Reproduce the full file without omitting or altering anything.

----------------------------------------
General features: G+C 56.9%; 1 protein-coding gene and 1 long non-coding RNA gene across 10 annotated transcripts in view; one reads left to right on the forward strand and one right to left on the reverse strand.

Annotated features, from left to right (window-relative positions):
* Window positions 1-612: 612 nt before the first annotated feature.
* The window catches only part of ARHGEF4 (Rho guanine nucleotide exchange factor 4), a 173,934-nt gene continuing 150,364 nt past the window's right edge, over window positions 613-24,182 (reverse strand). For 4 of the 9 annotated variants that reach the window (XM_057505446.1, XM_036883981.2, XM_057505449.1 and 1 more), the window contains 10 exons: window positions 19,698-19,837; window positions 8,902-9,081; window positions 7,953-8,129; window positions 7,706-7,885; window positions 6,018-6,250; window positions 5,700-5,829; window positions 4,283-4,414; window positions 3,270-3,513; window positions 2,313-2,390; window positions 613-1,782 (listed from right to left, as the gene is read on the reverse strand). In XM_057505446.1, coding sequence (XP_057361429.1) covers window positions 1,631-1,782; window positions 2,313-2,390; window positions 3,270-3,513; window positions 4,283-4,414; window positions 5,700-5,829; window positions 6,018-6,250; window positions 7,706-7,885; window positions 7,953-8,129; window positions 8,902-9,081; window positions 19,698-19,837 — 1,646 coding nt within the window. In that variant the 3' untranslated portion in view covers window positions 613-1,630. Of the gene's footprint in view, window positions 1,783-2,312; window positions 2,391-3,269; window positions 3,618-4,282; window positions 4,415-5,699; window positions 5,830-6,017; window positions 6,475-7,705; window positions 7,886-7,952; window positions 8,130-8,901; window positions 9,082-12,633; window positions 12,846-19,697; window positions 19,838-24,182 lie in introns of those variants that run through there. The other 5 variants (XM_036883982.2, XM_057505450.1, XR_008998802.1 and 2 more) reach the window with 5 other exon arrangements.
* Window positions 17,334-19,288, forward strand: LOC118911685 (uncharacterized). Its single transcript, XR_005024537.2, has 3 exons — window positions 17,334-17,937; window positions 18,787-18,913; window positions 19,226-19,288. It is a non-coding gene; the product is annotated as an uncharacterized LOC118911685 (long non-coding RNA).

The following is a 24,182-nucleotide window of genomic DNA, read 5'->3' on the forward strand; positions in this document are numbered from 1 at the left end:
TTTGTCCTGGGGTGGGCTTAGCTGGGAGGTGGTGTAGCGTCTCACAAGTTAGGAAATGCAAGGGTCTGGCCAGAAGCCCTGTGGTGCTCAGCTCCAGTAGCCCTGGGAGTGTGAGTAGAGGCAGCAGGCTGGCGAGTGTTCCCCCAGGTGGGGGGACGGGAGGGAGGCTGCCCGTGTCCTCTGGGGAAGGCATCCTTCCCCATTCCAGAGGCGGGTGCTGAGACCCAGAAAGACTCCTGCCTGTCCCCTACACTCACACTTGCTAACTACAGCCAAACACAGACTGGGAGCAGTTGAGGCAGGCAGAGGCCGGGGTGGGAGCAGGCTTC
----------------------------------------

General features: G+C 56.9%; 1 protein-coding gene and 1 long non-coding RNA gene across 10 annotated transcripts in view; one reads left to right on the forward strand and one right to left on the reverse strand.

Annotated features, from left to right (window-relative positions):
* Window positions 1-612: 612 nt before the first annotated feature.
* The window catches only part of ARHGEF4 (Rho guanine nucleotide exchange factor 4), a 173,934-nt gene continuing 150,364 nt past the window's right edge, over window positions 613-24,182 (reverse strand). For 4 of the 9 annotated variants that reach the window (XM_057505446.1, XM_036883981.2, XM_057505449.1 and 1 more), the window contains 10 exons: window positions 19,698-19,837; window positions 8,902-9,081; window positions 7,953-8,129; window positions 7,706-7,885; window positions 6,018-6,250; window positions 5,700-5,829; window positions 4,283-4,414; window positions 3,270-3,513; window positions 2,313-2,390; window positions 613-1,782 (listed from right to left, as the gene is read on the reverse strand). In XM_057505446.1, coding sequence (XP_057361429.1) covers window positions 1,631-1,782; window positions 2,313-2,390; window positions 3,270-3,513; window positions 4,283-4,414; window positions 5,700-5,829; window positions 6,018-6,250; window positions 7,706-7,885; window positions 7,953-8,129; window positions 8,902-9,081; window positions 19,698-19,837 — 1,646 coding nt within the window. In that variant the 3' untranslated portion in view covers window positions 613-1,630. Of the gene's footprint in view, window positions 1,783-2,312; window positions 2,391-3,269; window positions 3,618-4,282; window positions 4,415-5,699; window positions 5,830-6,017; window positions 6,475-7,705; window positions 7,886-7,952; window positions 8,130-8,901; window positions 9,082-12,633; window positions 12,846-19,697; window positions 19,838-24,182 lie in introns of those variants that run through there. The other 5 variants (XM_036883982.2, XM_057505450.1, XR_008998802.1 and 2 more) reach the window with 5 other exon arrangements.
* Window positions 17,334-19,288, forward strand: LOC118911685 (uncharacterized). Its single transcript, XR_005024537.2, has 3 exons — window positions 17,334-17,937; window positions 18,787-18,913; window positions 19,226-19,288. It is a non-coding gene; the product is annotated as an uncharacterized LOC118911685 (long non-coding RNA).

The following is a 24,182-nucleotide window of genomic DNA, read 5'->3' on the forward strand; positions in this document are numbered from 1 at the left end:
TTTGTCCTGGGGTGGGCTTAGCTGGGAGGTGGTGTAGCGTCTCACAAGTTAGGAAATGCAAGGGTCTGGCCAGAAGCCCTGTGGTGCTCAGCTCCAGTAGCCCTGGGAGTGTGAGTAGAGGCAGCAGGCTGGCGAGTGTTCCCCCAGGTGGGGGGACGGGAGGGAGGCTGCCCGTGTCCTCTGGGGAAGGCATCCTTCCCCATTCCAGAGGCGGGTGCTGAGACCCAGAAAGACTCCTGCCTGTCCCCTACACTCACACTTGCTAACTACAGCCAAACACAGACTGGGAGCAGTTGAGGCAGGCAGAGGCCGGGGTGGGAGCAGGCTTC